This morning, I awoke out of sorts. For whatever reason, I couldn’t seem to wake up. As a person who experiences profound depression at times, this is truly not a good way to start a day, because it’s like being enveloped in a dense fog through which the world seems like something I’ll never see again. Once upon a time, these episodes would scare the crap out of me, because lurking in that fog are thoughts of suicide and other ways to finally end the pain.
As I surfed the internet, disinterested in doing anything productive…or anything at all, I was jolted by my eldest dog, Ozzie, racing into the room, panicked. In my own haze, I didn’t at first recognize what was the matter. Just couldn’t figure it out. In nearly 11 years, he has never exhibited such a sudden onset of panic before. So I was worried, because if he was in medical jeopardy, I couldn’t take him in to the vet due to the fact that I’ve been unemployed since June. So money is an issue.
I took him outside to see if his stomach was upset, though he didn’t seem to need to go. So we went back inside. Still, he was panting heavilly and visibly upset. His whine, though, wasn’t of the sort he emits when he’s in pain. Even so, I gave him a Benadryl to help calm him, and managed to get him to lie down, and I lay with him, gently examining his body for any tender spots that might indicate internal issues. But he seemed to calm further under my petting and softly spoken words of love and encouragement. Still, though, he was whining that whine. So after 30 minutes, I gave him another Benadryl (which I am aware of the correct dosages for a 110 pound dog), and continued to monitor him. After about 15 more minutes, he fell asleep. I was temporarily relieved, but still confused as to the cause of his panic attack. So I called my vet and asked if they’d ever heard of such a thing before. I was up front with them about not having the money to bring him in, and was put on hold while the receptionist consulted with our vet. Unfortunately, I was told that they couldn’t give medical advice without seeing the dog. Rather than argue with them about the fact that I wasn’t seeking advice, simply asking a question, I hung up.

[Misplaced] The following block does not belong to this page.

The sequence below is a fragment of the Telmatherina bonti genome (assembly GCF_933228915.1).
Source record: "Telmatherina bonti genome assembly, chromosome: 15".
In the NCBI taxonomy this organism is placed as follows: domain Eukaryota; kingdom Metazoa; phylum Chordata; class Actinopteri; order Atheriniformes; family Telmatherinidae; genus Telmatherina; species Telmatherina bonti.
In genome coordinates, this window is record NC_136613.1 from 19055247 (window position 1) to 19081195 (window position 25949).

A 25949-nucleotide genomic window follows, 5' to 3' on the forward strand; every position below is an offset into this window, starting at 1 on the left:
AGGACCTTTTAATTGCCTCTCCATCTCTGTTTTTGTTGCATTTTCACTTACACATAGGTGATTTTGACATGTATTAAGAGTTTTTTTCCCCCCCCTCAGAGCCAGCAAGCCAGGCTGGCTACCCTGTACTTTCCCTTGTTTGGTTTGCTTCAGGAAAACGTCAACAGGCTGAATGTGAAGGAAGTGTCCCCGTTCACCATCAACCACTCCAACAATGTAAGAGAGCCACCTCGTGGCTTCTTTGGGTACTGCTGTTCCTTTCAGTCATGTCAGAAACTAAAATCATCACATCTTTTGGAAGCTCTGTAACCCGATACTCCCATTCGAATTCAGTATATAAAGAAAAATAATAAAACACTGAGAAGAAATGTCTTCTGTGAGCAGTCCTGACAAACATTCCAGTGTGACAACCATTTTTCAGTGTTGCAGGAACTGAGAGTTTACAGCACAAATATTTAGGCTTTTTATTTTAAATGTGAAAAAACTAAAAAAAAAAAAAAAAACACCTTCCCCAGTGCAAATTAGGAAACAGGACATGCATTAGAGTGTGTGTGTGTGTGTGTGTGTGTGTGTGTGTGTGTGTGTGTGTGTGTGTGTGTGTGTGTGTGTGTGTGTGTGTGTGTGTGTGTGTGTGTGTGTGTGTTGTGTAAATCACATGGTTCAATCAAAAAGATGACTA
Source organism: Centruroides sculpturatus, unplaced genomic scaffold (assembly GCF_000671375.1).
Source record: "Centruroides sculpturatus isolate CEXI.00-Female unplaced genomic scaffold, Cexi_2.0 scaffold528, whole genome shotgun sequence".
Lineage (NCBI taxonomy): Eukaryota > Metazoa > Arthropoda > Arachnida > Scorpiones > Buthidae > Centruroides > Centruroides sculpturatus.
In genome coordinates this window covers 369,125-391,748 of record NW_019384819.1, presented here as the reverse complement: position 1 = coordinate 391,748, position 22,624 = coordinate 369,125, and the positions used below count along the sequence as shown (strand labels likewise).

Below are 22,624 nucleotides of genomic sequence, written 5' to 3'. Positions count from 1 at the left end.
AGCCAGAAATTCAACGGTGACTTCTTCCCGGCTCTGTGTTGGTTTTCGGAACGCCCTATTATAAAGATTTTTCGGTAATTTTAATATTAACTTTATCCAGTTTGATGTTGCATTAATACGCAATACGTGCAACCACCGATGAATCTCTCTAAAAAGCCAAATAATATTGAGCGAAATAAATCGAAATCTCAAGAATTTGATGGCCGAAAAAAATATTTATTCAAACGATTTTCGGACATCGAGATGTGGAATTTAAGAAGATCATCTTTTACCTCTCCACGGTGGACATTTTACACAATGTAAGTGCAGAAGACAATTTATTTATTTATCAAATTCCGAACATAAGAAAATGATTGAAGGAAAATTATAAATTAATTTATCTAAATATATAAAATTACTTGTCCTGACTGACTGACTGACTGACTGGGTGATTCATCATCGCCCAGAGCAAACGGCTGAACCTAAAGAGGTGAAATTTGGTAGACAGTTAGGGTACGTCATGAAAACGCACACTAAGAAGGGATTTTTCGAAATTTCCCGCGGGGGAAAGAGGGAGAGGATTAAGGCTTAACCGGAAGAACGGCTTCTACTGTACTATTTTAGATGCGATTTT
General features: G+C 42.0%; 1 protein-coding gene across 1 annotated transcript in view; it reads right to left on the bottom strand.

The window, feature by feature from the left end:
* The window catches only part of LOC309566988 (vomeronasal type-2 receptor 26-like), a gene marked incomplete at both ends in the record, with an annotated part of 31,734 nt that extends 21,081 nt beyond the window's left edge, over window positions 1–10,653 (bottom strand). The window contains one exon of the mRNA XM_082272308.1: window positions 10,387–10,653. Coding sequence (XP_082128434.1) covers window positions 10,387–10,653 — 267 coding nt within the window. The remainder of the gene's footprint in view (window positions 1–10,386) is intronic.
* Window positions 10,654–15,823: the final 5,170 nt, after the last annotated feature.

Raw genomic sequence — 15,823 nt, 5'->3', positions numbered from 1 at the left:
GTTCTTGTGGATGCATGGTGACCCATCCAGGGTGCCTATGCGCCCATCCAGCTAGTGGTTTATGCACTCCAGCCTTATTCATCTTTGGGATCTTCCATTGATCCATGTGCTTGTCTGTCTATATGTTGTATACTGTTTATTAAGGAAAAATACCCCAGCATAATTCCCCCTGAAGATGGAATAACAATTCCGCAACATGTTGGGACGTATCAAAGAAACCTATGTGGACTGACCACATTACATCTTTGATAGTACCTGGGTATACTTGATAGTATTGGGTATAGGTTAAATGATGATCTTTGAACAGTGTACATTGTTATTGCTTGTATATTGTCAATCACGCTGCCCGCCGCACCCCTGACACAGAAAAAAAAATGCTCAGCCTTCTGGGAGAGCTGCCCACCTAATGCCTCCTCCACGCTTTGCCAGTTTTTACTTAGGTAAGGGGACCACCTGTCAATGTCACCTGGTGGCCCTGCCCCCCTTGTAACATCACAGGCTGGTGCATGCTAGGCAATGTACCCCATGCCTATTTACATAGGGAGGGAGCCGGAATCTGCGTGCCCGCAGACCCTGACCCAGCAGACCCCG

Exhausted, I lay down and closed my eyes to rest a bit. Two hours later, I awoke refreshed, the feeling of being fogged in seeming to have dissipated.
Checking on Ozzie, I found him relaxed and the kind and gentle soul he usually is. Another relief.
About an hour later, I took all four pups out into the yard so they could do their business.
There is an urban greenhouse three doors down from my residence, and they’ve spent the past 24 months renovating and upgrading the facility. During this time, they’ve had one of those enormous steel storage containers sitting in the empty lot between my house and their business. Unknown to me, they were in the process of moving materials out of the steel container and into the greenhouse. Every once in awhile, one of their volunteers would drop something heavy inside the container, and it sounded like a cannon going off. I immediately knew what had sent Ozzie into a panic, for the sound was very similar to the explosions fireworks make when they’re fired off nearby. Ozzie has begun exhibiting signs of panic every Indedendence Day, for which I now prepare and sedate him for the 12 hours of that holiday and make other necessary preparations, like closing all the windows to lessen the sound.
So, having figured out what set him off, I grew a bit angry with the vet for choosing to blow my question off in the spirit of putting more money in their pockets.
I respect and appreciate what vets do for our animals, but in times of need, it’s not always possible to bring an animal in for examination. I really like this vet, but now feel differently about it. I’m hoping that my feelings of being pushed aside by them will go away by tomorrow.
In the meantime, I’m so happy that Ozzie isn’t ill. He’s one of the most amazing dogs I’ve ever met and I love him so much.
All’s well that ends well!